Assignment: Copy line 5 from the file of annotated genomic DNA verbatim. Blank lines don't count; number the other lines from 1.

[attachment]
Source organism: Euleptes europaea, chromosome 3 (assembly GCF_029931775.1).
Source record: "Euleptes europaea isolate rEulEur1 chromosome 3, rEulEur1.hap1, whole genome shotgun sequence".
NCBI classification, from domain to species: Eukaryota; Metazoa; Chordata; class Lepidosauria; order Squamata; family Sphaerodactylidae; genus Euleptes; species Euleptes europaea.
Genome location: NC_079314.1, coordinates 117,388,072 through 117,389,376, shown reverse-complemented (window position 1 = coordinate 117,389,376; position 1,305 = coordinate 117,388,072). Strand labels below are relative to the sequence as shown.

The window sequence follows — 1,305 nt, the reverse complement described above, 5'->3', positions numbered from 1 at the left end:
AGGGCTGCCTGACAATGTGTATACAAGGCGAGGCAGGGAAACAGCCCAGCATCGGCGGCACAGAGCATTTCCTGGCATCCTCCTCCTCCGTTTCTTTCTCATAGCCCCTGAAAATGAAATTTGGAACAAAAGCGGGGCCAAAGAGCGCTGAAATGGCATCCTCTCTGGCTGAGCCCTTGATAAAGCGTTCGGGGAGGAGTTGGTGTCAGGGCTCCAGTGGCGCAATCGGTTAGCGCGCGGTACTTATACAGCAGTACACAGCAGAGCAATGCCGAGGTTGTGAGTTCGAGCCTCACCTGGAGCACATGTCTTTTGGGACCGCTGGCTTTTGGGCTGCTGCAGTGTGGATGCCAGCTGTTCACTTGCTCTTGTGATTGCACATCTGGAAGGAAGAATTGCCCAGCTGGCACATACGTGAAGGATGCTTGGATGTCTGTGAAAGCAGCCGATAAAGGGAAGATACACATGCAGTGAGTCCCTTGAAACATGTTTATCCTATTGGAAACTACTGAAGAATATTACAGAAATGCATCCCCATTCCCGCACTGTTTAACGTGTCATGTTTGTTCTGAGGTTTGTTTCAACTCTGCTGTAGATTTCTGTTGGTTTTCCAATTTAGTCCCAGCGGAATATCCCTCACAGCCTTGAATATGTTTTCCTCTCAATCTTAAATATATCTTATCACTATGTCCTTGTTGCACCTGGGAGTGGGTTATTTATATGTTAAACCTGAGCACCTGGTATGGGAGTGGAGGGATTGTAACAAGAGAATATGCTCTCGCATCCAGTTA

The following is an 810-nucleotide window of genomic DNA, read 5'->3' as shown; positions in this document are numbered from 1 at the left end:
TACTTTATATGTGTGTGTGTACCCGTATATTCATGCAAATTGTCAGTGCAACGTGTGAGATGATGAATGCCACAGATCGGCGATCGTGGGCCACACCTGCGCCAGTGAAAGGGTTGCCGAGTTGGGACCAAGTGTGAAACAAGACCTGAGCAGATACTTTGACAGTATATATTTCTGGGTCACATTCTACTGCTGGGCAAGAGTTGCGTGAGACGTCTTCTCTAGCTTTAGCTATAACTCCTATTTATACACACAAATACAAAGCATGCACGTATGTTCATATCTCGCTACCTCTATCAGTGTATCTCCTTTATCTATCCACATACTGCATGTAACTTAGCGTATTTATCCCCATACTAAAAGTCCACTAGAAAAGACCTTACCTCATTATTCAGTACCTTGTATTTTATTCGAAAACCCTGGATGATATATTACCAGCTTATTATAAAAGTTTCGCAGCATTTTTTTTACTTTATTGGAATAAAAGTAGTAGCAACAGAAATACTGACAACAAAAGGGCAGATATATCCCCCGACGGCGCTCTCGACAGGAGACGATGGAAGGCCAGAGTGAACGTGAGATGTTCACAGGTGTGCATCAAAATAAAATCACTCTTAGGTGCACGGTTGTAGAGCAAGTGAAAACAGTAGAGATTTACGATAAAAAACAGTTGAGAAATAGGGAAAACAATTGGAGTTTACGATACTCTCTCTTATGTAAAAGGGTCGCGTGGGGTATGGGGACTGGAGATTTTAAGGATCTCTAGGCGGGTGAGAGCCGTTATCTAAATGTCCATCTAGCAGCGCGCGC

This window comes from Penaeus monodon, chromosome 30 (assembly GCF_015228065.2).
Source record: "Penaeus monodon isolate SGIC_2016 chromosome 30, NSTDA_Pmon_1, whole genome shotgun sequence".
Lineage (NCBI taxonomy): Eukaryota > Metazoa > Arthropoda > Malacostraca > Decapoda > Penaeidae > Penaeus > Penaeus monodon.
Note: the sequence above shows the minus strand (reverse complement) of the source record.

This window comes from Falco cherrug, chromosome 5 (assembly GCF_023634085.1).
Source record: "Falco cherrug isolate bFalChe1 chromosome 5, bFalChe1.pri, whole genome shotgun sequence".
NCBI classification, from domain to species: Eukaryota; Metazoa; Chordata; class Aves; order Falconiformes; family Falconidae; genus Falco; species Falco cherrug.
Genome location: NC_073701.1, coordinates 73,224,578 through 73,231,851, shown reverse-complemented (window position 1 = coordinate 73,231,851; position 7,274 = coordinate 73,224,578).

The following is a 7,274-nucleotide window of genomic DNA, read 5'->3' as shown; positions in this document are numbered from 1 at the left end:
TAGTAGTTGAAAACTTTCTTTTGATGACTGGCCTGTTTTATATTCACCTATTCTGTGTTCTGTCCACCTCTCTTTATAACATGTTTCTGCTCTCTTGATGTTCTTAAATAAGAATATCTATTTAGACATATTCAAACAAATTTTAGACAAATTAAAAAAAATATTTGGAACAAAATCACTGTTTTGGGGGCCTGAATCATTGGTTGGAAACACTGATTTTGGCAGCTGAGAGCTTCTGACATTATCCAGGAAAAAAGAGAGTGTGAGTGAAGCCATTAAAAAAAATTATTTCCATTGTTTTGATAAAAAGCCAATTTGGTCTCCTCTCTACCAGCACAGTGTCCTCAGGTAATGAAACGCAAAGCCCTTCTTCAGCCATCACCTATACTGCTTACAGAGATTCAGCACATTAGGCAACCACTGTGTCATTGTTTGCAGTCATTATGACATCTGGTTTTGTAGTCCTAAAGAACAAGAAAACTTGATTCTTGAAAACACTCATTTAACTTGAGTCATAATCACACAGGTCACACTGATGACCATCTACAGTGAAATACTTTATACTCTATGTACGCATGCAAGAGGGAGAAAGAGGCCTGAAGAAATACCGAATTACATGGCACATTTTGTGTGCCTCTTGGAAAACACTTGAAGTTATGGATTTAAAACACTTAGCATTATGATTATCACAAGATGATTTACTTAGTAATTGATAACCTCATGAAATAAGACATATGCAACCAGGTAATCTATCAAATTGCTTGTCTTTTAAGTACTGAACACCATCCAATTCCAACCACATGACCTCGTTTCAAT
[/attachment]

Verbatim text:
The window sequence follows — 1,305 nt, the reverse complement described above, 5'->3', positions numbered from 1 at the left end: